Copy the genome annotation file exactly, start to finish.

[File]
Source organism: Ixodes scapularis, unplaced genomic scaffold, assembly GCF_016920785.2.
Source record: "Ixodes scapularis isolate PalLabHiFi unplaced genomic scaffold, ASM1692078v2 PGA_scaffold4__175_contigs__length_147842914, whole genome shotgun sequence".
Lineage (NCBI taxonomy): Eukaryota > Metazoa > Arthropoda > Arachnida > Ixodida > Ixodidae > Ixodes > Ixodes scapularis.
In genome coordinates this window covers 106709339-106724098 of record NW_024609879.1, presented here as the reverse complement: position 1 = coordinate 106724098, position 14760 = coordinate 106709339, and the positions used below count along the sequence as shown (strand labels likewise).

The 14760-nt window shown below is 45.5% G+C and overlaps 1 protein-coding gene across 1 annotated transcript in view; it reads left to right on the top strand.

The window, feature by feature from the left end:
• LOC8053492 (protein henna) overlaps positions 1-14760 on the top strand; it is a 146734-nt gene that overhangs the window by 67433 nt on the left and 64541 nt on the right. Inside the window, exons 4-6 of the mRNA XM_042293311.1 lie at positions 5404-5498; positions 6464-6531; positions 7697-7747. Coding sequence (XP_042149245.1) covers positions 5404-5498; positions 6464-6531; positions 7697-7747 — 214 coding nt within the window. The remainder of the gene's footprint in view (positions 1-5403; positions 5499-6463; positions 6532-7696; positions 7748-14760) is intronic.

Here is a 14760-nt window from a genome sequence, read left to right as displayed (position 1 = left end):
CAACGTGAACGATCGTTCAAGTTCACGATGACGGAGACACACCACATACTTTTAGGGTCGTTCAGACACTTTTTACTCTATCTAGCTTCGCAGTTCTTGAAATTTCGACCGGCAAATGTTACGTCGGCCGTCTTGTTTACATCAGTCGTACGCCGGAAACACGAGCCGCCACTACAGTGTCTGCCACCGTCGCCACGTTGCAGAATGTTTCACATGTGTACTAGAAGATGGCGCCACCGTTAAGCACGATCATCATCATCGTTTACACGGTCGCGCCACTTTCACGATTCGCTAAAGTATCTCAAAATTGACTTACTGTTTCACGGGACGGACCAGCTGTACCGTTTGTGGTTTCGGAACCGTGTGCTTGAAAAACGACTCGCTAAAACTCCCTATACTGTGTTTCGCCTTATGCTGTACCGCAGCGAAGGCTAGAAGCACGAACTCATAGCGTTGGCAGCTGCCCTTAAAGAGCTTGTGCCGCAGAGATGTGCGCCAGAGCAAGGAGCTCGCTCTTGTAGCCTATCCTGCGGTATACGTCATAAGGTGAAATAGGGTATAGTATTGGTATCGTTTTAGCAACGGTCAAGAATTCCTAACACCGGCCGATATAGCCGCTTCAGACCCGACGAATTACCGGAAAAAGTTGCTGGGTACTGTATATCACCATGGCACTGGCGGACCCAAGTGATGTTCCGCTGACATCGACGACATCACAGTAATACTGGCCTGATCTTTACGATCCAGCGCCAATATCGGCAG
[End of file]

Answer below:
Source organism: Ixodes scapularis, unplaced genomic scaffold, assembly GCF_016920785.2.
Source record: "Ixodes scapularis isolate PalLabHiFi unplaced genomic scaffold, ASM1692078v2 PGA_scaffold4__175_contigs__length_147842914, whole genome shotgun sequence".
Lineage (NCBI taxonomy): Eukaryota > Metazoa > Arthropoda > Arachnida > Ixodida > Ixodidae > Ixodes > Ixodes scapularis.
In genome coordinates this window covers 106709339-106724098 of record NW_024609879.1, presented here as the reverse complement: position 1 = coordinate 106724098, position 14760 = coordinate 106709339, and the positions used below count along the sequence as shown (strand labels likewise).

The 14760-nt window shown below is 45.5% G+C and overlaps 1 protein-coding gene across 1 annotated transcript in view; it reads left to right on the top strand.

The window, feature by feature from the left end:
• LOC8053492 (protein henna) overlaps positions 1-14760 on the top strand; it is a 146734-nt gene that overhangs the window by 67433 nt on the left and 64541 nt on the right. Inside the window, exons 4-6 of the mRNA XM_042293311.1 lie at positions 5404-5498; positions 6464-6531; positions 7697-7747. Coding sequence (XP_042149245.1) covers positions 5404-5498; positions 6464-6531; positions 7697-7747 — 214 coding nt within the window. The remainder of the gene's footprint in view (positions 1-5403; positions 5499-6463; positions 6532-7696; positions 7748-14760) is intronic.

Here is a 14760-nt window from a genome sequence, read left to right as displayed (position 1 = left end):
CAACGTGAACGATCGTTCAAGTTCACGATGACGGAGACACACCACATACTTTTAGGGTCGTTCAGACACTTTTTACTCTATCTAGCTTCGCAGTTCTTGAAATTTCGACCGGCAAATGTTACGTCGGCCGTCTTGTTTACATCAGTCGTACGCCGGAAACACGAGCCGCCACTACAGTGTCTGCCACCGTCGCCACGTTGCAGAATGTTTCACATGTGTACTAGAAGATGGCGCCACCGTTAAGCACGATCATCATCATCGTTTACACGGTCGCGCCACTTTCACGATTCGCTAAAGTATCTCAAAATTGACTTACTGTTTCACGGGACGGACCAGCTGTACCGTTTGTGGTTTCGGAACCGTGTGCTTGAAAAACGACTCGCTAAAACTCCCTATACTGTGTTTCGCCTTATGCTGTACCGCAGCGAAGGCTAGAAGCACGAACTCATAGCGTTGGCAGCTGCCCTTAAAGAGCTTGTGCCGCAGAGATGTGCGCCAGAGCAAGGAGCTCGCTCTTGTAGCCTATCCTGCGGTATACGTCATAAGGTGAAATAGGGTATAGTATTGGTATCGTTTTAGCAACGGTCAAGAATTCCTAACACCGGCCGATATAGCCGCTTCAGACCCGACGAATTACCGGAAAAAGTTGCTGGGTACTGTATATCACCATGGCACTGGCGGACCCAAGTGATGTTCCGCTGACATCGACGACATCACAGTAATACTGGCCTGATCTTTACGATCCAGCGCCAATATCGGCAG